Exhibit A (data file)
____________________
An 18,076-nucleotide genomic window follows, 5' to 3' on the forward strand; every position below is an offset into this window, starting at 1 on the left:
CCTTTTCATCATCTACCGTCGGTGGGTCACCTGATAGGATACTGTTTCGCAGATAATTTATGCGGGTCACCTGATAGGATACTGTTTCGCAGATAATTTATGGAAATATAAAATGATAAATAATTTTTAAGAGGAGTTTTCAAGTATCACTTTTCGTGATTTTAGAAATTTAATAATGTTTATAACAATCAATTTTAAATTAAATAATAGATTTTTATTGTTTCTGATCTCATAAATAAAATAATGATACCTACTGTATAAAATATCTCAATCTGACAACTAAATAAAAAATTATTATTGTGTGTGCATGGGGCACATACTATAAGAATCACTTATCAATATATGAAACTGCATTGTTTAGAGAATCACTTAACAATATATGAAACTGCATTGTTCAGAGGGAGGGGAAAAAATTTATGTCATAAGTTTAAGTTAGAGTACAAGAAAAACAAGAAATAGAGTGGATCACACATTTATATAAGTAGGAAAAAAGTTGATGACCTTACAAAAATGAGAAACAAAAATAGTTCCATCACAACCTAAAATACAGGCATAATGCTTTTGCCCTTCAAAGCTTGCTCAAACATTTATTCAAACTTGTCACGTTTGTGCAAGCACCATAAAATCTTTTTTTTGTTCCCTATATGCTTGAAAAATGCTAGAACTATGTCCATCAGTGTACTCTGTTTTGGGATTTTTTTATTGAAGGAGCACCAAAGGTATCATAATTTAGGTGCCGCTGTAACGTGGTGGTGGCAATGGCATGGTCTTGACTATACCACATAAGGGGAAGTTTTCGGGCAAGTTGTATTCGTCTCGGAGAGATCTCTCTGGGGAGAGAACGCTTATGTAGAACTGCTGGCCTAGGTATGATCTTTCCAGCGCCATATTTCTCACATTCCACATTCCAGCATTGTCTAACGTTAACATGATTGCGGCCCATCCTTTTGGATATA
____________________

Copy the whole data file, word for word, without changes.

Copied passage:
An 18,076-nucleotide genomic window follows, 5' to 3' on the forward strand; every position below is an offset into this window, starting at 1 on the left:
CCTTTTCATCATCTACCGTCGGTGGGTCACCTGATAGGATACTGTTTCGCAGATAATTTATGCGGGTCACCTGATAGGATACTGTTTCGCAGATAATTTATGGAAATATAAAATGATAAATAATTTTTAAGAGGAGTTTTCAAGTATCACTTTTCGTGATTTTAGAAATTTAATAATGTTTATAACAATCAATTTTAAATTAAATAATAGATTTTTATTGTTTCTGATCTCATAAATAAAATAATGATACCTACTGTATAAAATATCTCAATCTGACAACTAAATAAAAAATTATTATTGTGTGTGCATGGGGCACATACTATAAGAATCACTTATCAATATATGAAACTGCATTGTTTAGAGAATCACTTAACAATATATGAAACTGCATTGTTCAGAGGGAGGGGAAAAAATTTATGTCATAAGTTTAAGTTAGAGTACAAGAAAAACAAGAAATAGAGTGGATCACACATTTATATAAGTAGGAAAAAAGTTGATGACCTTACAAAAATGAGAAACAAAAATAGTTCCATCACAACCTAAAATACAGGCATAATGCTTTTGCCCTTCAAAGCTTGCTCAAACATTTATTCAAACTTGTCACGTTTGTGCAAGCACCATAAAATCTTTTTTTTGTTCCCTATATGCTTGAAAAATGCTAGAACTATGTCCATCAGTGTACTCTGTTTTGGGATTTTTTTATTGAAGGAGCACCAAAGGTATCATAATTTAGGTGCCGCTGTAACGTGGTGGTGGCAATGGCATGGTCTTGACTATACCACATAAGGGGAAGTTTTCGGGCAAGTTGTATTCGTCTCGGAGAGATCTCTCTGGGGAGAGAACGCTTATGTAGAACTGCTGGCCTAGGTATGATCTTTCCAGCGCCATATTTCTCACATTCCACATTCCAGCATTGTCTAACGTTAACATGATTGCGGCCCATCCTTTTGGATATA